Artificial intelligence

Image recognition using Tensorflow

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This example shows how to write a Rust function for image recognition, and then offer this function as AI-as-a-Service.

Using machine learning libraries in Rust, such as the Tract crate which supports both Tensorflow and ONNX inference model, we can write AI-as-a-Service functions in Node.js. The functions could take AI models and input data, and return inference results, such as recognized objects on an input image, through a web service.

The example project source code is here.

The following Rust function does the inference.

  • The infer() function takes raw bytes for an already-trained Tensorflow model from ImageNet, and an input image.

  • The infer_impl() function resizes the image, applies the model to it, and returns the top matched label and probability. The label indicates an object the ImageNet model has been trained to recognize.

use wasm_bindgen::prelude::*;
use tract_tensorflow::prelude::*;
use std::io::Cursor;
#[wasm_bindgen]
pub fn infer(model_data: &[u8], image_data: &[u8]) -> String {
let res: (f32, u32) = infer_impl (model_data, image_data, 224, 224).unwrap();
return serde_json::to_string(&res).unwrap();
}
fn infer_impl (model_data: &[u8], image_data: &[u8], image_height: usize, image_width: usize) -> TractResult<(f32, u32)> {
// load the model
let mut model_data_mut = Cursor::new(model_data);
let mut model = tract_tensorflow::tensorflow().model_for_read(&mut model_data_mut)?;
model.set_input_fact(0, InferenceFact::dt_shape(f32::datum_type(), tvec!(1, image_height, image_width, 3)))?;
// optimize the model and get an execution plan
let model = model.into_optimized()?;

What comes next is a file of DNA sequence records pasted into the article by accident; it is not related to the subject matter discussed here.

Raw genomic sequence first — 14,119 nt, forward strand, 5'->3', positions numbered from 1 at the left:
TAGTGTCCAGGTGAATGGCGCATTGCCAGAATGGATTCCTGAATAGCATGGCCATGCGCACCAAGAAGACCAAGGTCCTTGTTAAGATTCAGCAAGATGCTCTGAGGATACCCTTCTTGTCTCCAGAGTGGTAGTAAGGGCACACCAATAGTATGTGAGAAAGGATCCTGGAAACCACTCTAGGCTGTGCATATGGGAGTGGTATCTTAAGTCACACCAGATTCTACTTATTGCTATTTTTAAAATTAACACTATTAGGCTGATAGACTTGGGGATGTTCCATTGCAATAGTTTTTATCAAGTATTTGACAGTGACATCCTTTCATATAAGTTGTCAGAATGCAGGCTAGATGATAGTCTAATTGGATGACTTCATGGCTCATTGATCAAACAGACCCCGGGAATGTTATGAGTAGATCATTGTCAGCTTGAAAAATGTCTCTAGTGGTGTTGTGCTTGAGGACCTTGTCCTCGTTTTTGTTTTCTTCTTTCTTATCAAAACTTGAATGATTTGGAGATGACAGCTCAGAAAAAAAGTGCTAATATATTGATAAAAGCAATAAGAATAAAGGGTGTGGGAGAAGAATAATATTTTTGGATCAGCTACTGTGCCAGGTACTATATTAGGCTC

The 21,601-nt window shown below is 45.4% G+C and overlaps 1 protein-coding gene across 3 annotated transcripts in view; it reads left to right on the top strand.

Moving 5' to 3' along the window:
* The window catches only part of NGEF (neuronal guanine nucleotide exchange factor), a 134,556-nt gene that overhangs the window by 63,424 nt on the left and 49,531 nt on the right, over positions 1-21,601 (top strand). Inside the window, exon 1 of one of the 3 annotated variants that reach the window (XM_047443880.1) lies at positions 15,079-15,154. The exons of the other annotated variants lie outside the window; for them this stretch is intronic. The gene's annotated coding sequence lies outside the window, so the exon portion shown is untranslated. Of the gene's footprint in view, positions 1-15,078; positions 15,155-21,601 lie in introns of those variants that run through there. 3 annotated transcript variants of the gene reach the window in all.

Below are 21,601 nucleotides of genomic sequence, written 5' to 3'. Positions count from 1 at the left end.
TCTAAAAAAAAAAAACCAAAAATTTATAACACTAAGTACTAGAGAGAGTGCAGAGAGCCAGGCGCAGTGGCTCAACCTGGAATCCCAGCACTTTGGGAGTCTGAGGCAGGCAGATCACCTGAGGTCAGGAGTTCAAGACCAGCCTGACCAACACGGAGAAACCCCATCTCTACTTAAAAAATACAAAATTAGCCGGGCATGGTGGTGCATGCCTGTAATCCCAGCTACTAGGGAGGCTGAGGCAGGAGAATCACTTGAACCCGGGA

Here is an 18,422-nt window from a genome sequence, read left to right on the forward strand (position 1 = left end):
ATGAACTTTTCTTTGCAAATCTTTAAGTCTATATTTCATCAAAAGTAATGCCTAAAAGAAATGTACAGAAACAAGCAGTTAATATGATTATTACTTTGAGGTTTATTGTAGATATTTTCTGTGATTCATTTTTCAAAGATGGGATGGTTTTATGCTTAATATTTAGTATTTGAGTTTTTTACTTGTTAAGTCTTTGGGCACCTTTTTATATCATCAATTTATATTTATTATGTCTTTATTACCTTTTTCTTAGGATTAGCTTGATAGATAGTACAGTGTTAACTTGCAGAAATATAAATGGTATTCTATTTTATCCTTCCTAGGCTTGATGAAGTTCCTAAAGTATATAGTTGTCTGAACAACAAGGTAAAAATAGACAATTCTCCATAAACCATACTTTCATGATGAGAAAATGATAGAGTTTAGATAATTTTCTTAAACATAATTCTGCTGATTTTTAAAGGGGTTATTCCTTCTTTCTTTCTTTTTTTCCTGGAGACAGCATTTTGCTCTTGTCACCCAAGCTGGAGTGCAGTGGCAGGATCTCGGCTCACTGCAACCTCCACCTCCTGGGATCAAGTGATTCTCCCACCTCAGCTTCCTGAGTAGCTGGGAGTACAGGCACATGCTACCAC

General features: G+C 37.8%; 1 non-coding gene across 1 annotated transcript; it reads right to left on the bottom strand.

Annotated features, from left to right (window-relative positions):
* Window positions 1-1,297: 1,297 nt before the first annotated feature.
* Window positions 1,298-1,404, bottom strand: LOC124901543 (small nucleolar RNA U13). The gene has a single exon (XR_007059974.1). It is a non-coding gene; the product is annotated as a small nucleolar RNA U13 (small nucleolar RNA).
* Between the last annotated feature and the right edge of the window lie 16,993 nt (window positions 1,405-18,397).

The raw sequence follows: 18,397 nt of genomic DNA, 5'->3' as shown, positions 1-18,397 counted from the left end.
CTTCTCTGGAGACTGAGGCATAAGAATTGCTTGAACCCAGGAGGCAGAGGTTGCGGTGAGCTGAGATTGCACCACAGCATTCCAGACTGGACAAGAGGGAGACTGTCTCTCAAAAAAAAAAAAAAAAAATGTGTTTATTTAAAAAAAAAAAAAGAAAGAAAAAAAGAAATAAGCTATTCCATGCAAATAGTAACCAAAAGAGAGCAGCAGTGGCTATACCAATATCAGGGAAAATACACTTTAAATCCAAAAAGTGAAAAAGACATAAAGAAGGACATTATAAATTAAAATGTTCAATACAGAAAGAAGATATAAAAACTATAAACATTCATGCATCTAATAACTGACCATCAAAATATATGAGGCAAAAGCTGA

let plan = SimplePlan::new(&model)?;
// open image, resize it and make a Tensor out of it
let image = image::load_from_memory(image_data).unwrap().to_rgb();
let resized = image::imageops::resize(&image, image_height as u32, image_width as u32, ::image::imageops::FilterType::Triangle);
let image: Tensor = tract_ndarray::Array4::from_shape_fn((1, image_height, image_width, 3), |(_, y, x, c)| {
resized[(x as _, y as _)][c] as f32 / 255.0
})
.into();
// run the plan on the input
let result = plan.run(tvec!(image))?;
// find and display the max value with its index
let best = result[0]
.to_array_view::<f32>()?
.iter()
.cloned()
.zip(1..)
.max_by(|a, b| a.0.partial_cmp(&b.0).unwrap());
match best {
Some(t) => Ok(t),
None => Ok((0.0, 0)),
}
}

The Javascript function reads the model and image files, and calls the Rust function.

const { infer } = require('../pkg/csdn_ai_demo_lib.js');
const fs = require('fs');
var data_model = fs.readFileSync("mobilenet_v2_1.4_224_frozen.pb");
var data_img_cat = fs.readFileSync("cat.png");
var data_img_hopper = fs.readFileSync("grace_hopper.jpg");
var result = JSON.parse( infer(data_model, data_img_hopper) );
console.log("Detected object id " + result[1] + " with probability " + result[0]);
var result = JSON.parse( infer(data_model, data_img_cat) );
console.log("Detected object id " + result[1] + " with probability " + result[0]);

Next, build it with ssvmup, and then run the Javascript file in Node.js.

$ ssvmup build
$ cd node
$ node app.js
Detected object id 654 with probability 0.3256046
Detected object id 284 with probability 0.27039126

You can look up the output detected object ID from the imagenet_slim_labels.txt file from ImageNet.

... ...
284 tiger cat
... ...
654 military uniform
... ...

Now, it should be easy for you to turn this example into a Node.js-based web service so that users can send in images and detect objects!